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DDHR/SAS Conference 2020

The 4th Biennial Conference in Disasters, Displacement and Human Rights (DDHR) and the 54th Annual Meeting of the Southern Anthropological Society (SAS) is a joint conference organized by the DDHR Program in partnership with SAS.
April 3-5, 2020
University of Tennessee, Knoxville, TN.
You have two options for registering:
  1. Join the Southern Anthropological Society at a discounted rate.
  2. Register with DDHR. [Registration open until February 15th, 2020]
We encourage registrants to consider the benefits of joining SAS. These include:
  • Special discounted membership and conference registration rate, available exclusively for this event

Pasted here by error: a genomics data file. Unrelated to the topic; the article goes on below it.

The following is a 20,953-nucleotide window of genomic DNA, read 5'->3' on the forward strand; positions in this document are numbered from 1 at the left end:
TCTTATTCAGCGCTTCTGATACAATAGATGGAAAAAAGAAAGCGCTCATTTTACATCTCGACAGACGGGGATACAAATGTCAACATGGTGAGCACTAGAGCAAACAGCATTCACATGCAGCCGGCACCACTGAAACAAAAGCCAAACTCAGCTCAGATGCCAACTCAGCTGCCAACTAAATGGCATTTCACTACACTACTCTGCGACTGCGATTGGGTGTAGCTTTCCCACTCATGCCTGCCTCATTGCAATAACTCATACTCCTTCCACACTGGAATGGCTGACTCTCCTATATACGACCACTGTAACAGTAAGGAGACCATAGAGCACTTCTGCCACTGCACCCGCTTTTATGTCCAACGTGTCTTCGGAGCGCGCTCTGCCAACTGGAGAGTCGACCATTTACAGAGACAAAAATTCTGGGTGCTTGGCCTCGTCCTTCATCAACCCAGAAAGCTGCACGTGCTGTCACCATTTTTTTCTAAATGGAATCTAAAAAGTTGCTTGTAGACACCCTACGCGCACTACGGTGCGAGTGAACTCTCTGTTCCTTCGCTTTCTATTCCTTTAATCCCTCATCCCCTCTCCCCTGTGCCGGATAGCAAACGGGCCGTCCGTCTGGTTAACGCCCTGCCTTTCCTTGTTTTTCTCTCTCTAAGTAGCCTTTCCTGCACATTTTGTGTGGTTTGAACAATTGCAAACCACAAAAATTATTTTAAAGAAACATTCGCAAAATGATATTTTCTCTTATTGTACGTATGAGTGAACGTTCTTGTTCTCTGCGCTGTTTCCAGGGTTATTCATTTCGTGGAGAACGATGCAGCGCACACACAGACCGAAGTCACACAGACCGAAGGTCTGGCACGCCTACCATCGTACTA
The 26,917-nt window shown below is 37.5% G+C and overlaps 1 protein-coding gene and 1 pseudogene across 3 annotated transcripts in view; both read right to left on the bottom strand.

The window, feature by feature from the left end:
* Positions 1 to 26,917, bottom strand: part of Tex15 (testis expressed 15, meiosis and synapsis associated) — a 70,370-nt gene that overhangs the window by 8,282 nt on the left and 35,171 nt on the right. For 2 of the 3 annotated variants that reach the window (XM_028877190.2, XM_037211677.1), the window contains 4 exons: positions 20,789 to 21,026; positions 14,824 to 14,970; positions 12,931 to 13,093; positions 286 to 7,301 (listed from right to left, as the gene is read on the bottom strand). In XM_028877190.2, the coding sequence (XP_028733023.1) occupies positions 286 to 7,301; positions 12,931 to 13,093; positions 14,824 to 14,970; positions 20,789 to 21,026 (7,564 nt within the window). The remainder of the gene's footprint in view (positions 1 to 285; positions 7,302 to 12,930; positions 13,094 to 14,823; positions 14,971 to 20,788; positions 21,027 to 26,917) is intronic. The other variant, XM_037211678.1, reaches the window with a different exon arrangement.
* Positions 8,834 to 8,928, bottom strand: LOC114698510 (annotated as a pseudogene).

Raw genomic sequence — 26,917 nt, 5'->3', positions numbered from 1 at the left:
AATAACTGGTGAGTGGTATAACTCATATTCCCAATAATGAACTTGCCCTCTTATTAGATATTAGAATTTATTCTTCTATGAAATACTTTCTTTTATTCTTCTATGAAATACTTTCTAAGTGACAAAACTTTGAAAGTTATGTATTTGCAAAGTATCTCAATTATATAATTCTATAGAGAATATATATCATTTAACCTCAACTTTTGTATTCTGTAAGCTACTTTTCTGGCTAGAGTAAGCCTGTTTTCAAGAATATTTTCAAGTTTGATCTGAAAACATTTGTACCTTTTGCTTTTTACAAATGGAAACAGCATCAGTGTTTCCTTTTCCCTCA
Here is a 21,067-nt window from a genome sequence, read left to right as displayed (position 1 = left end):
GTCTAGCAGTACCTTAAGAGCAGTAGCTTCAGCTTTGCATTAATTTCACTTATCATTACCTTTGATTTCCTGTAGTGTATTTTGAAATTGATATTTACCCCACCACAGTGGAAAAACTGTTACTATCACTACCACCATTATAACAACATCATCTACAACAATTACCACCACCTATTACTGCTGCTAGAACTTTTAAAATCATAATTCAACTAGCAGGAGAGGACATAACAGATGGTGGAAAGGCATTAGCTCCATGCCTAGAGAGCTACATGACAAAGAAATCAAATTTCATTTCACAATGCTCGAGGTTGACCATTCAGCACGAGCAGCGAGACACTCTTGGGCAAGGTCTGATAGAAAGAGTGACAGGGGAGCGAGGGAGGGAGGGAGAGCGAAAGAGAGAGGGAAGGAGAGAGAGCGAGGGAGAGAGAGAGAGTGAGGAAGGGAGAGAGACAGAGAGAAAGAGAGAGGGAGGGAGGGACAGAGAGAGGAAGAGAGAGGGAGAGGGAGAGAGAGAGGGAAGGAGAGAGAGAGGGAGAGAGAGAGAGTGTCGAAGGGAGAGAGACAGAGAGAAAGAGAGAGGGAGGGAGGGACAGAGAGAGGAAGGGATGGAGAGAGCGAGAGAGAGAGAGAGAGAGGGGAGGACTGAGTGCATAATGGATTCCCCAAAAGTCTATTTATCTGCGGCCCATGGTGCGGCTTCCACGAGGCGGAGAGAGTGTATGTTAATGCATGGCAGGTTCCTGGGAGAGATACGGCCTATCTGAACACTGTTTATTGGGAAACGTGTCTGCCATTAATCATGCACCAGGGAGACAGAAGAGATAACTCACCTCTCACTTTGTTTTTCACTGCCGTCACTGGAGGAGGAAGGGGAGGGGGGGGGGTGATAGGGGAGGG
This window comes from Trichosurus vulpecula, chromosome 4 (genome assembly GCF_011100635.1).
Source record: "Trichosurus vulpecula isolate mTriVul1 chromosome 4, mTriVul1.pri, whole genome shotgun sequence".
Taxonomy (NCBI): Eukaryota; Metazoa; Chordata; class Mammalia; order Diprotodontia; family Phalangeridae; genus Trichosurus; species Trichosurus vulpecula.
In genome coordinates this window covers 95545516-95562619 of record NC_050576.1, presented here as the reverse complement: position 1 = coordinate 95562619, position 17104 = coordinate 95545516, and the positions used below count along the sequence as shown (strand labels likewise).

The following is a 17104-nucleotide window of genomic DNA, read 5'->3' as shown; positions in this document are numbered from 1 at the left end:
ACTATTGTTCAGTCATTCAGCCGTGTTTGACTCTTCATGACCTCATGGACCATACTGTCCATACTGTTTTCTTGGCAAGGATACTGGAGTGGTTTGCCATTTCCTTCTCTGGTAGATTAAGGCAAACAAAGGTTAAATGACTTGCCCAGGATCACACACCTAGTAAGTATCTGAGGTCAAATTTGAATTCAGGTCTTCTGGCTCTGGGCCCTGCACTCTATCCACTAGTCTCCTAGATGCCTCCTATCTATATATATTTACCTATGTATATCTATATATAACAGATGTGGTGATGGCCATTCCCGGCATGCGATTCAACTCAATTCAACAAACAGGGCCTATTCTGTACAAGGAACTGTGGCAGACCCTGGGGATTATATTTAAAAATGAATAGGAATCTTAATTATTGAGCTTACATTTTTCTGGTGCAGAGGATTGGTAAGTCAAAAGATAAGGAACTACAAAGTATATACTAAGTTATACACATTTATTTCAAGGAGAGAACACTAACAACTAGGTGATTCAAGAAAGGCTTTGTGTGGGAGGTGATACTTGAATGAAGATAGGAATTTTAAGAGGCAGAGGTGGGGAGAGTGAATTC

• Access to a professional network of anthropologists in the southern US region that can support research collaboration, job placement, and professional mentorship
  • Access to SAS publications, publishing opportunities and conference proceedings
  • Exclusive access to special workshops at the 2020 joint conference: applying to graduate school, the post-graduate job search, and mentoring students. Workshops are free but require advance registration on the SAS registration page.
  • Eligibility for SAS awards, including:
    • Undergraduate Student paper presentation prize: $200 (awarded at Saturday Social)
    • Graduate Student paper presentation prize: $200 (awarded at Saturday Social)
    • Student poster prize (awarded at Saturday Social)
    • Mooney Prize (book award, professionals only)

Call for papers: